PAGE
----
Design Thinking is a methodology used by designers to solve complex problems and find desirable solutions for clients. Design Thinking draws upon logic, imagination, intuition, and systemic reasoning to explore possibilities of what could be — and to create desired outcomes that benefit the end user. Ecologically Inspired Design includes the study of ecological worldviews, systems dynamics, and applied complexity theory alongside the philosophies and practices of permaculture and biomimetic design. Regenerative Design introduces into Ecological Design at least two additional streams—the Science or Art of Place, and the Science of Living Systems. (Adapted from Schumacher College, Regenesis Group)
Critical Thinking is that mode of thinking — about any subject, content, or problem — in which the thinker improves the quality of his or her thinking by skillfully analyzing, assessing, and reconstructing it. Critical thinking is self-directed, self-disciplined, self-monitored, and self-corrective thinking. It pre-supposes assent to rigorous standards of excellence and mindful command of their use. It involves disciplined thinking that is clear, rational, open-minded, and informed by evidence. It entails effective communication and problem-solving abilities. In its exemplary form, it is based on universal intellectual values that transcend subject matter divisions: clarity, accuracy, precision, consistency, relevance, sound evidence, good reasons, depth, breadth, and fairness. (Adapted from the Foundation for Critical Thinking)
[Living] Systems Thinking is a holistic approach to understanding the dynamics of living systems. Living systems are the context for life, decision making, defining and solving complex problems, and for fostering more effective learning and design. Living systems thinkers look at the pattern of the whole and think about shifting the underlying pattern to develop the system to another level. Instead of working at the level of what exists right now, systems thinkers work at the level of potential. We are encouraged to think in terms of interrelationships, patterns, dynamics, and connectedness, and to understand how systems work over time and within the context of larger systems. The systems thinking approach contrasts with traditional analysis, which studies systems by breaking them down into their separate elements. (Adapted from The Center for Ecoliteracy, Linda Booth Sweeney, and Joel Glanzberg)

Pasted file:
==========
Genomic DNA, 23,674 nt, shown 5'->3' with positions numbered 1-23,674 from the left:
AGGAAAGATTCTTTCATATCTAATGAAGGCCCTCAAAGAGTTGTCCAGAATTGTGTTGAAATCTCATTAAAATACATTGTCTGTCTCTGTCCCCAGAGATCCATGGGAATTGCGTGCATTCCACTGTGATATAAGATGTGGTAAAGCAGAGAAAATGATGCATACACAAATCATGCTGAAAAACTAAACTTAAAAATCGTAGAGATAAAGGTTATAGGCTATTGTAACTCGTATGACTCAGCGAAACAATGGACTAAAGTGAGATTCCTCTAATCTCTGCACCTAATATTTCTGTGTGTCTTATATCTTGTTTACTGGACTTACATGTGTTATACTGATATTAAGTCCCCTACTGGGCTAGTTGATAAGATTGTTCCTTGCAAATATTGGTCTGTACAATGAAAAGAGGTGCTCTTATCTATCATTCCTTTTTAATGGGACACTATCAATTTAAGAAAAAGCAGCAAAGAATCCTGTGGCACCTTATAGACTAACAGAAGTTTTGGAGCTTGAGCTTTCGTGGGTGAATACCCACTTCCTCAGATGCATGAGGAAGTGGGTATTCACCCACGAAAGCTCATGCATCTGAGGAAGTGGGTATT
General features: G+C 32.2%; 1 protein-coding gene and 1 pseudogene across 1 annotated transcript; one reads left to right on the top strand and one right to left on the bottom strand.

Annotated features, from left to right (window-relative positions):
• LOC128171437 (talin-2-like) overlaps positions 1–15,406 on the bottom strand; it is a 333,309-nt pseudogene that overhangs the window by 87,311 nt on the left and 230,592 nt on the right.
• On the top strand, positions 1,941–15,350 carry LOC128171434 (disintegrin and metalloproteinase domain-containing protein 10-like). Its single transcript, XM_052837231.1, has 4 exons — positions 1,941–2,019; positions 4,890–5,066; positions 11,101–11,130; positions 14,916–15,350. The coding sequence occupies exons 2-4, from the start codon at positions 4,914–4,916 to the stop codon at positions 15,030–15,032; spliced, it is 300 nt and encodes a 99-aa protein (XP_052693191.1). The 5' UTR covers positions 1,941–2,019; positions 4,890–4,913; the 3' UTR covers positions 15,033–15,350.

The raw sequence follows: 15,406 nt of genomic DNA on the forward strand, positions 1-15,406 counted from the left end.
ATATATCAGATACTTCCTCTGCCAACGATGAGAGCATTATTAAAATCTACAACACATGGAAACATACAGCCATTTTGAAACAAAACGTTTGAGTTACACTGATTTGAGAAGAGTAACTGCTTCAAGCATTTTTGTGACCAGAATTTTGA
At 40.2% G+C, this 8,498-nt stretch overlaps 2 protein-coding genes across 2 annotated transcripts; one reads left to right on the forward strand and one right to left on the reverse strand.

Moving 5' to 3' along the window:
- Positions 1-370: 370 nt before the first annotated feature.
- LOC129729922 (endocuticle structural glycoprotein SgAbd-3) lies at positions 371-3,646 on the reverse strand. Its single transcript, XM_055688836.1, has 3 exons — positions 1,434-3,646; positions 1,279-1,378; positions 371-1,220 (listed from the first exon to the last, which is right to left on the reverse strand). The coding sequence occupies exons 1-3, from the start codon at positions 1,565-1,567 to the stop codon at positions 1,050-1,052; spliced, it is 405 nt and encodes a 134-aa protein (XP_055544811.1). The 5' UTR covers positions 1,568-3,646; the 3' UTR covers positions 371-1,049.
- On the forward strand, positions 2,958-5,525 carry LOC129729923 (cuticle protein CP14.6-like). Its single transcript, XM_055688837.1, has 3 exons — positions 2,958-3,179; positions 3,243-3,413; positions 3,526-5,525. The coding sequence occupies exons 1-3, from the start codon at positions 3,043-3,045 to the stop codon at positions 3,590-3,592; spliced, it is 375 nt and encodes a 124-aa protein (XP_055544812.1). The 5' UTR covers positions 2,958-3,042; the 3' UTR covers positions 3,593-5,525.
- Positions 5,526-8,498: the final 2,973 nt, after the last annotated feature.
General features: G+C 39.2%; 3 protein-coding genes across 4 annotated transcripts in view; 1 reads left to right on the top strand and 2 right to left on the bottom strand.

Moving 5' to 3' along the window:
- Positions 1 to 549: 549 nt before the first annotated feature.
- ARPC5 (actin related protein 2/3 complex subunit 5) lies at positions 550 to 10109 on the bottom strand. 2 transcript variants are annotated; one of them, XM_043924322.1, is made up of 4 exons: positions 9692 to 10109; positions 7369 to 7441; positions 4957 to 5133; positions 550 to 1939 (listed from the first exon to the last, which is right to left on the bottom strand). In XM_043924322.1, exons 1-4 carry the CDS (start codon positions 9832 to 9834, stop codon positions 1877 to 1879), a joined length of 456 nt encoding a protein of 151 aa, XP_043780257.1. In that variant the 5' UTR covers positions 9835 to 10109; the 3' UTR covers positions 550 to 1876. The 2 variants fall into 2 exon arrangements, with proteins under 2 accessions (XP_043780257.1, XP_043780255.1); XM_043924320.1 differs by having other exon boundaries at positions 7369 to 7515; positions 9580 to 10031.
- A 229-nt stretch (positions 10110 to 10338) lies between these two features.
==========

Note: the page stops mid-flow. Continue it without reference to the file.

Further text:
In addition to these thinking skills sets, the process of self-regulated learning, though also not a distinguishing characteristic of EfS, is critical to our endeavor because it effectively enables life-long learning, and involves the self-awareness, self-motivation, and behavioral skill to implement knowledge appropriately. Life-long learners must believe they can learn, whatever the task before them, and they need to be motivated. They need to learn how to learn, and to manage their learning at every stage. This involves self-evaluation and “causal attribution,” which refers to beliefs about their contribution to the outcome. They need to recognize when they have failed, but then focus on how they can fix what went wrong. Continually analyzing tasks, setting goals, developing plans, selecting strategies to attain those goals, personally adapting and deploying specific learning strategies or methods, and then observing how well those strategies and methods are working by monitoring progress, self-evaluating the methods selected, restructuring if the goals are not being met, and then adapting future methods based on what was learned…and being prepared to do it all over and over again indefinitely, is what is required of learners for the future we want.
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About the Author
Jaimie P. Cloud is the founder and president of The Cloud Institute for Sustainability Education in New York City. The Cloud Institute is dedicated to the vital role of education in creating awareness, fostering commitment, and guiding actions toward a healthy, secure, and sustainable future for ourselves and for future generations.